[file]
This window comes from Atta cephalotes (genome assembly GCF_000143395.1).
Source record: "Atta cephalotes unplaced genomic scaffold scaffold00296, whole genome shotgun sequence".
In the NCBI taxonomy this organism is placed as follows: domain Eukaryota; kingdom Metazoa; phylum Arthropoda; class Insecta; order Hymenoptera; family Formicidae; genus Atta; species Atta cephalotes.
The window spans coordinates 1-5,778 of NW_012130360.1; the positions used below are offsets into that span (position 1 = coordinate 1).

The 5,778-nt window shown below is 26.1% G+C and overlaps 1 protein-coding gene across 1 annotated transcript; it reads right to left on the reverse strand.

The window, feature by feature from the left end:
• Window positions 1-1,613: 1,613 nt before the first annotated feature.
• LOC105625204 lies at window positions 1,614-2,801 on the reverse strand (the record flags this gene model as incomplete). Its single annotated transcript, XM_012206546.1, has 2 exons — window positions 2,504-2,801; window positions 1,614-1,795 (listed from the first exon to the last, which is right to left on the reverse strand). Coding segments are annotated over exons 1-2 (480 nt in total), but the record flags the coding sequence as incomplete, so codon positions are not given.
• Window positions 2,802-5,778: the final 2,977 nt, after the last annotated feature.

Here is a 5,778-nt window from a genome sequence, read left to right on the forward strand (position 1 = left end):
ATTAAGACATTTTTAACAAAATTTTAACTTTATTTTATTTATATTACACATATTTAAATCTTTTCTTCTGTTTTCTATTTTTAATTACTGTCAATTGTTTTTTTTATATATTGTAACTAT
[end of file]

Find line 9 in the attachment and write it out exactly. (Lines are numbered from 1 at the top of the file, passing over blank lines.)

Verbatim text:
• Window positions 2,802-5,778: the final 2,977 nt, after the last annotated feature.